Wholly Duck!!

Photo by Jun Pang

I never used to like duck.  I was never around it all that much growing up.  Filipinos don’t normally cook with duck so I didn’t really discover it until I was cooking in a commercial kitchen.  I assume that most people are the same. Most people I know haven’t really eaten a lot of duck in their lives unless of course it was in a restaurant.

Duck is a “some times” ingredient for many people, often classified to many home cooks in the “too hard” basket.  What do you do with it?  How do you prepare it?  What other ingredients does it go with?  So how do we as chefs expect home cooks to cook with it if they don’t know much about it?

Duck has a slightly “gamey” flavour, with a meat that can sustain a number of cooking methods.  There are several breeds of ducks that are used for cooking, mainly the Muscovy  and the Pekin duck in Australia.  Pekin ducks are the most used, a little less gamier in flavour and the texture is a lot more tender.  The meat on the Pekins are lighter in colour but can sustain and reacts well to most cooking styles.  Bred primarily for domesticated use, Pekin ducks originated from the Mallard, anther breed of duck that is popular in most kitchens.

So how do you use it?  The French love it confited, a type of cooking where the chef slowly cooks it in its own juices or rendered fat.  From this they make several other foods like rillettes, a type of pate served with crispy bread.  The French also make things like terrines, sausages, roulades amongst other things with the most popular dish arguably being, Duck a l’orange which is duck served with a deep, rich orange glaze.

In the East, duck is one of the most favoured ingredients to cook and eat.  Emperors from many Chinese Dynasties have favoured and enjoyed duck.  The most famous of all the dishes being the Peking Duck.  Chinese red roasted duck with thin, crispy and crunchy skin served with thin pancakes and hoisin sauce.

For the home cook, if you want poultry with a difference then try duck.  You can cook with it much like chicken but the duck skin carries a little more fat and the flavour can be a little over powering.  Best way to get around that is to render it down by slowly sealing it on a dry pan, allowing to naturally render the fat down a little so it’s not too strong.  After that, use duck as you would chicken recipes.

The best use of duck is with oranges or mandarins.  Duck and citrus seem to be good friends.  Spices like cinamon and star anise is another match made in heaven.

Try this recipe with a difference.  Its served with a warm potato salad; seems simple, because it is!  

The sweetness of the vincotto goes well with the duck flavour and the goats cheese has this natural way of leavening the palate, making the dish nice and smooth, allowing you to really enjoy the flavours of duck!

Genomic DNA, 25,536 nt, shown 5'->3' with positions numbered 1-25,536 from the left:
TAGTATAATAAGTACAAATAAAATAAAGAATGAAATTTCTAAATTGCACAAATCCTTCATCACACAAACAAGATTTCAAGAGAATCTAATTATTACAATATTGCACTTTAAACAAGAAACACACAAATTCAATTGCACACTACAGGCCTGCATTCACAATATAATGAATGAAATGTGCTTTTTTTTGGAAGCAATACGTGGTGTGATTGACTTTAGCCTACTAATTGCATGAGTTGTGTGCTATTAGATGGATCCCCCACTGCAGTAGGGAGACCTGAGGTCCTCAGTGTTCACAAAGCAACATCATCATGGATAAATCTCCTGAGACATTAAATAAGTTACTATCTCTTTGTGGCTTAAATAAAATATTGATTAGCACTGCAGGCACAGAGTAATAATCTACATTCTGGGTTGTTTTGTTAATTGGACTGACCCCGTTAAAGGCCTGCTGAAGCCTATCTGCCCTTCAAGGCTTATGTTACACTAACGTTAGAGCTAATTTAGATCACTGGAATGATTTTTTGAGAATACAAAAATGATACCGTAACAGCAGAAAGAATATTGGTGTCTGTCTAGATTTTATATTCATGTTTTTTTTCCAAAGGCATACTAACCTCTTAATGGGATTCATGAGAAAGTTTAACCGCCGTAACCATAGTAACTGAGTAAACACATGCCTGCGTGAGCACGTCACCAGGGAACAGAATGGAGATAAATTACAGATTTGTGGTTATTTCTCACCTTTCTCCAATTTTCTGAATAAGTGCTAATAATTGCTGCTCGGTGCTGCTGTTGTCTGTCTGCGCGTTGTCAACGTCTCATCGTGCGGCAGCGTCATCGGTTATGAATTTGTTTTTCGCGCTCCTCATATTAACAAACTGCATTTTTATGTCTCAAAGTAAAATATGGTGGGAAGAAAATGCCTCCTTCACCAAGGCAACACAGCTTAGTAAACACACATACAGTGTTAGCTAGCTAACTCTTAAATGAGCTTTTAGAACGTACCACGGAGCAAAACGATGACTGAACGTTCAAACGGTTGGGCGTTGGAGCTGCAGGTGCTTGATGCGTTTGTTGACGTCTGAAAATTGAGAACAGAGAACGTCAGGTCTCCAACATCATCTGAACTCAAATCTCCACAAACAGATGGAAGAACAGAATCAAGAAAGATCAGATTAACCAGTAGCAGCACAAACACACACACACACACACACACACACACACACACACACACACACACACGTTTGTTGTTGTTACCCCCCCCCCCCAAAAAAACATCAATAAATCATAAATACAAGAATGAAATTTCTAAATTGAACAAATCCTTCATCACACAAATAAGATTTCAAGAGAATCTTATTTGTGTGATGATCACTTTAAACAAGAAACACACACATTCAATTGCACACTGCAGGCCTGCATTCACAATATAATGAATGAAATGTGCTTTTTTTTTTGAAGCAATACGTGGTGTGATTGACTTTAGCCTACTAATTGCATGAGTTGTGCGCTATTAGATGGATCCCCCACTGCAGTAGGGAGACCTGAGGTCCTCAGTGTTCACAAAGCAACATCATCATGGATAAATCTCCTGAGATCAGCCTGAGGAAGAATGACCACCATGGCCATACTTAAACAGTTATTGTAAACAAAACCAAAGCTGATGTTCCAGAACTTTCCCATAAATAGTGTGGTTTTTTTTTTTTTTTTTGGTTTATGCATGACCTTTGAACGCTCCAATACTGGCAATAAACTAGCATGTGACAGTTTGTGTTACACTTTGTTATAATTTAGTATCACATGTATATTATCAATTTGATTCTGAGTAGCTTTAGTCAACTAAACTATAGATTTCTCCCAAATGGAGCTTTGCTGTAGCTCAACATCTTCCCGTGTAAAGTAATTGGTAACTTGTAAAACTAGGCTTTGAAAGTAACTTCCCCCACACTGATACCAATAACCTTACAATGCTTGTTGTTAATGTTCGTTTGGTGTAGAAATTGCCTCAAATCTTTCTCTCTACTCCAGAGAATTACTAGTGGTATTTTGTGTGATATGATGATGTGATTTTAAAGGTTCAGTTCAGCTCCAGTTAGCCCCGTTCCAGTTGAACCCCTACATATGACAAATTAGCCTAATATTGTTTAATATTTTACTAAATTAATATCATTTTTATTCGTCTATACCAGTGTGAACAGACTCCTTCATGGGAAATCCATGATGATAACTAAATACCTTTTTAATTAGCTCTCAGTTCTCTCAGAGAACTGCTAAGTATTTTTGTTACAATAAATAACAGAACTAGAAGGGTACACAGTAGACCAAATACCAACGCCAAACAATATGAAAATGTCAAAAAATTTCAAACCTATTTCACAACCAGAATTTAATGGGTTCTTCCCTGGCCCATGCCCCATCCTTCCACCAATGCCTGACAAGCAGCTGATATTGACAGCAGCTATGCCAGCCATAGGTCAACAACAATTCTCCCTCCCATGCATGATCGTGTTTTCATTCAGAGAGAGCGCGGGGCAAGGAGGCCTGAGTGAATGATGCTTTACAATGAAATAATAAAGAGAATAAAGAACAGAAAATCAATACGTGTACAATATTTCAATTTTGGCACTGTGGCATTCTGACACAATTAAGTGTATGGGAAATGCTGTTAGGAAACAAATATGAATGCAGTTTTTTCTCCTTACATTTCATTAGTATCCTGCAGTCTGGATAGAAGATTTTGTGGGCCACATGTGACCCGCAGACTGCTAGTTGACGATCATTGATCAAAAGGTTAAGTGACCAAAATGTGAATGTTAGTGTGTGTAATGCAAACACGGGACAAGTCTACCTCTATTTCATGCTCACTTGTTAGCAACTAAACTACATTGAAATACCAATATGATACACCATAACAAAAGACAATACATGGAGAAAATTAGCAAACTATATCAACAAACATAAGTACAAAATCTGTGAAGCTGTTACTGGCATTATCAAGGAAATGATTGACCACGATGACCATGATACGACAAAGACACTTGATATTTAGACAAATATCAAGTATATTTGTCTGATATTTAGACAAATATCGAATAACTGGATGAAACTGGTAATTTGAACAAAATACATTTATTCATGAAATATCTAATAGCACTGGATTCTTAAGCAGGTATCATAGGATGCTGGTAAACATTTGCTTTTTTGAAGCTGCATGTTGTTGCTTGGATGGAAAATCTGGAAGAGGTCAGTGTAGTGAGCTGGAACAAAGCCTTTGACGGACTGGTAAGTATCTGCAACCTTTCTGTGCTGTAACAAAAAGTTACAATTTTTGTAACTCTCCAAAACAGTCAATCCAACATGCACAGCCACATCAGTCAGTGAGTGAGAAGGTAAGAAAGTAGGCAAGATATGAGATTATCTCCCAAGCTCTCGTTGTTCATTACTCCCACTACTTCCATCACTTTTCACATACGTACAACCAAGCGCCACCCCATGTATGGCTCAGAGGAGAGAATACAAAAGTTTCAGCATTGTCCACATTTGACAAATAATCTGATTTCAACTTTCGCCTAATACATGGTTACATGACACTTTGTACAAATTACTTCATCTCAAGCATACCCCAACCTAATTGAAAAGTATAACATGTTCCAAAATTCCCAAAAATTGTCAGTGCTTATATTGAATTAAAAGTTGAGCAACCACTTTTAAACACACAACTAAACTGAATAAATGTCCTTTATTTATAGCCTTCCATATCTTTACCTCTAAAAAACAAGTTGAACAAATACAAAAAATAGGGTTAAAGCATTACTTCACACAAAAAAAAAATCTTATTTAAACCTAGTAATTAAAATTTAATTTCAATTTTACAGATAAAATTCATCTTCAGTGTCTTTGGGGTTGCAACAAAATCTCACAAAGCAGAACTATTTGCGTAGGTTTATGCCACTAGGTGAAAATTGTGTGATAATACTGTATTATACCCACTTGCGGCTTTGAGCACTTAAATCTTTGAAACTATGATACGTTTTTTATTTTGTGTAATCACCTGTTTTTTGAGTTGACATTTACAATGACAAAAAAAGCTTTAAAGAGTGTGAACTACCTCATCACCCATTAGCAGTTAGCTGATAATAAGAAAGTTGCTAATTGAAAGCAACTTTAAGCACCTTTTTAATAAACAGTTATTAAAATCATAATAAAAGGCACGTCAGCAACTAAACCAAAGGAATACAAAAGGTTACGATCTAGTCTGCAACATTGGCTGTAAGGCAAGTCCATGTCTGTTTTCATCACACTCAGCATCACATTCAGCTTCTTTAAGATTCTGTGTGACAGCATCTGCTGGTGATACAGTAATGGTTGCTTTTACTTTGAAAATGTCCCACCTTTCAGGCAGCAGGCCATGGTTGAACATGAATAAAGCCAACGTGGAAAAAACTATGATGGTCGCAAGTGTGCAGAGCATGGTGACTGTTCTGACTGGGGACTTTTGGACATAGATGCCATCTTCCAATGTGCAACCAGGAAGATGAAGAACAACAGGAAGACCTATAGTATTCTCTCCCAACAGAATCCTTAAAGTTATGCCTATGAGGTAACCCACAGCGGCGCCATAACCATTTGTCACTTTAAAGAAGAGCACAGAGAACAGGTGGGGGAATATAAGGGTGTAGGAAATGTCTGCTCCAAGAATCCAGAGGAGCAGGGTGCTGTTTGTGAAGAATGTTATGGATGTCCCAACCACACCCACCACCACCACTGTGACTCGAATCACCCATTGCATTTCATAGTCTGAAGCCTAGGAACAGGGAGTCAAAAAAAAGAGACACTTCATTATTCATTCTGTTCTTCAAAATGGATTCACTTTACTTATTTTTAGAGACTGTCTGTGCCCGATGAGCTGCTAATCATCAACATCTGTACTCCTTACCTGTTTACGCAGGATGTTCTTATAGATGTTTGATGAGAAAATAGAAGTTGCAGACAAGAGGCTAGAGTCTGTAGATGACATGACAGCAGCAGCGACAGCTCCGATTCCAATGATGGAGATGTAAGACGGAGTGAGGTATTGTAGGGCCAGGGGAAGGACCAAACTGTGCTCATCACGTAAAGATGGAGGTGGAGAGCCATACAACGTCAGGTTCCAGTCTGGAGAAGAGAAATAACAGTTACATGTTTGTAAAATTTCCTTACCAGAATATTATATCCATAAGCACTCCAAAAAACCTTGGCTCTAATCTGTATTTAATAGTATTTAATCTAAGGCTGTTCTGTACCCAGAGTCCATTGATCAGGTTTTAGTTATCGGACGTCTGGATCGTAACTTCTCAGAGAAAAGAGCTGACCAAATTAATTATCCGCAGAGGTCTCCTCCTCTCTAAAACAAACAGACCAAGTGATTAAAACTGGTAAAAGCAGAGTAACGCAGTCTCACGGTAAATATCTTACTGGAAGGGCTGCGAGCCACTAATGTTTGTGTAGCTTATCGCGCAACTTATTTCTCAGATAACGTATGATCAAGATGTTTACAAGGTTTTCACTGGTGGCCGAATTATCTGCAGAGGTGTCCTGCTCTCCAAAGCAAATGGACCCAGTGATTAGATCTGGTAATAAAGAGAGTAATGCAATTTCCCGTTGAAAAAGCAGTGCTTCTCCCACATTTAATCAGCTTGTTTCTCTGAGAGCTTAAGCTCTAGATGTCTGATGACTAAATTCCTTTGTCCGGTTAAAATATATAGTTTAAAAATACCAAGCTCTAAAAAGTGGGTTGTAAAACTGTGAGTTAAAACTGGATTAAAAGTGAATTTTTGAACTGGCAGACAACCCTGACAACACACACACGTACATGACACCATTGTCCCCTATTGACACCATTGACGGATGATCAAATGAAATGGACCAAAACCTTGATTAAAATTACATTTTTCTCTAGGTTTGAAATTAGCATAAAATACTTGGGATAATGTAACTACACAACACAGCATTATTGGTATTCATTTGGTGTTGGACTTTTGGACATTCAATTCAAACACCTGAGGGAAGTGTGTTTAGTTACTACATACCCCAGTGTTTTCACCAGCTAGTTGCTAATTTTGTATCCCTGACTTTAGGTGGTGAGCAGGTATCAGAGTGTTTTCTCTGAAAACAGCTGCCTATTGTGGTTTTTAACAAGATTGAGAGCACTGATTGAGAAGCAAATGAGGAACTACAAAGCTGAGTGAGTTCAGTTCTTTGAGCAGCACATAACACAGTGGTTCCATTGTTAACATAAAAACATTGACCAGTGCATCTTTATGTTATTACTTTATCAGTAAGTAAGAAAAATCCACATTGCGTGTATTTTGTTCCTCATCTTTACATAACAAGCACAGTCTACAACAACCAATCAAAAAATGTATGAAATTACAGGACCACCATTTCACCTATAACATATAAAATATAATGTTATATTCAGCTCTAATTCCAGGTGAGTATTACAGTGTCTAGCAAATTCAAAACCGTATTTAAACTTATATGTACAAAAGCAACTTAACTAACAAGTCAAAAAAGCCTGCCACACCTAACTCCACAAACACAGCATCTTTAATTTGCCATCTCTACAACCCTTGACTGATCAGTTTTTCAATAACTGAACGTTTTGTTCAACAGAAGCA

Seared Duck Breast Salad, Buttered Kipfler Potatoes, Dried Fig and Goats Cheese & Vincotto

Serves 4

300gr Castor Sugar

1 Litre Water

500ml Red Wine

4 Star Anise

2 Cinnamon Sticks

120gr Dried Figs

4 Duck Breast

500gr Kipfler Potatoes – boiled until soft

350gr Goats Cheese Curd

1 Bunch Red Butter Lettuce

100gr Butter


Sea Salt

Black Pepper


  1. First, make a red wine sugar syrup to poach the figs in.  Combine sugar, water red wine, star anise and cinnamon in a small pot and simmer for about 10 minutes
  2. Add the dried figs into the sugar syrup and poach for about 10 minutes on really low, then allow to cool in the liquid.  This liquid can be used many times
  3. First, heat up a pan for the duck breast on medium high heat for one minute
  4. Season the duck with sea salt and pepper and place into the dry pan skin side down.  The fat from the breast will render and help crisp the skin.  Cook skin side down for at least 10 minutes or until the skin is golden brown and crispy on medium heat then flip on the breast side and cook for a further 8 minutes and set aside.
  5. Heat up the same pan and add the butter on medium heat.  When the butter starts to froth up, add the potatoes and toss through with seasoning, slightly browning.  Once achieved crumble in a bowl
  6. Slice the duck breast and place into the same bowl along with the goats curd cheese.
  7. Slice the figs and add to the bowl and mix through with a drizzle of Vincotto.
  8. Place butter lettuce on the bottom of a plate, then pile some salad on top with even amounts of ingredients in each salad.

About dnleslie

Chef and food lover. Passionate about cooking, learning from people and teaching. View all posts by dnleslie

5 responses to “Wholly Duck!!

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